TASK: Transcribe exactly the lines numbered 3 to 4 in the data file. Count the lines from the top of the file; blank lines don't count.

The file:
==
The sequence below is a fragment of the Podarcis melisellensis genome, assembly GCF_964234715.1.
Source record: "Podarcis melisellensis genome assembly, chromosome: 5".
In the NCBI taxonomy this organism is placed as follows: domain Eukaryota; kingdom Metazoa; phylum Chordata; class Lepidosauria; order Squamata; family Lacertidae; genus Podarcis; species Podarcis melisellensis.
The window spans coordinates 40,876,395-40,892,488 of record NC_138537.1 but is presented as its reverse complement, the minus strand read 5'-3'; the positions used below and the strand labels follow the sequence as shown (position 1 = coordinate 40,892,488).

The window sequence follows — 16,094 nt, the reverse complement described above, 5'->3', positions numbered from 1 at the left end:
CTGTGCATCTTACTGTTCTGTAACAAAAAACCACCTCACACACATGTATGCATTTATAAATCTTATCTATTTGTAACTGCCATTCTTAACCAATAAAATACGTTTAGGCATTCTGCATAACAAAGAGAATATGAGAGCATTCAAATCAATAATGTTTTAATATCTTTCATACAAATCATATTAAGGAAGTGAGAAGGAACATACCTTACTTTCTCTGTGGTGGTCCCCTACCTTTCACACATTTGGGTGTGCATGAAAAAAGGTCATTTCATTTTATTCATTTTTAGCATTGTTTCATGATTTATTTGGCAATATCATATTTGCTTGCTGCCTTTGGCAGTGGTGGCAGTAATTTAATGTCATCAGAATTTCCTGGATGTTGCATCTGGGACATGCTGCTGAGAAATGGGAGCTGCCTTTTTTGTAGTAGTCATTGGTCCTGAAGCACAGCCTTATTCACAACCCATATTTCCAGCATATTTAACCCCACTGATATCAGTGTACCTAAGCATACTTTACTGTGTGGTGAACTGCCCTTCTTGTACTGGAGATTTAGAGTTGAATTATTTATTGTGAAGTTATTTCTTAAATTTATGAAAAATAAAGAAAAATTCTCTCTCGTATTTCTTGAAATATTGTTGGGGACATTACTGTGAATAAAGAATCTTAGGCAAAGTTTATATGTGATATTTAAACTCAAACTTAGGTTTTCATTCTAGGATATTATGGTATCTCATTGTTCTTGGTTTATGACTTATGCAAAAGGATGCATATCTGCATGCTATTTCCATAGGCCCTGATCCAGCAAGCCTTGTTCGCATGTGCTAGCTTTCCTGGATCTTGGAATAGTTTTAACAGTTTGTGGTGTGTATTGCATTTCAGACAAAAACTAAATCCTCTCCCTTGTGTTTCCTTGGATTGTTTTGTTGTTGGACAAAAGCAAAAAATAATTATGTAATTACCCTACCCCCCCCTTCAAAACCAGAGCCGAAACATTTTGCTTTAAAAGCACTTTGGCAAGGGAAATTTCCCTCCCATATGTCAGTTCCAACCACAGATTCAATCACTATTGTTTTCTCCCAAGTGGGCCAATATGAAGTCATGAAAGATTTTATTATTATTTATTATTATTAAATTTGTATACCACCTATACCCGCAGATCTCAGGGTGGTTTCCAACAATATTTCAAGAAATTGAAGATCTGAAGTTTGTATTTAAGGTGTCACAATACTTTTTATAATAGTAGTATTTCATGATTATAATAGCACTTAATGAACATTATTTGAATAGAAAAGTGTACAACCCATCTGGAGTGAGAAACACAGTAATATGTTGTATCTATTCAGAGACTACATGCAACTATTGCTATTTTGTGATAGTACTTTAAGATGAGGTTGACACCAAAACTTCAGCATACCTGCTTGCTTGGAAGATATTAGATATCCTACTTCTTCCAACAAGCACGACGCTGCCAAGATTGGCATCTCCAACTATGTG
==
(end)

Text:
In the NCBI taxonomy this organism is placed as follows: domain Eukaryota; kingdom Metazoa; phylum Chordata; class Lepidosauria; order Squamata; family Lacertidae; genus Podarcis; species Podarcis melisellensis.
The window spans coordinates 40,876,395-40,892,488 of record NC_138537.1 but is presented as its reverse complement, the minus strand read 5'-3'; the positions used below and the strand labels follow the sequence as shown (position 1 = coordinate 40,892,488).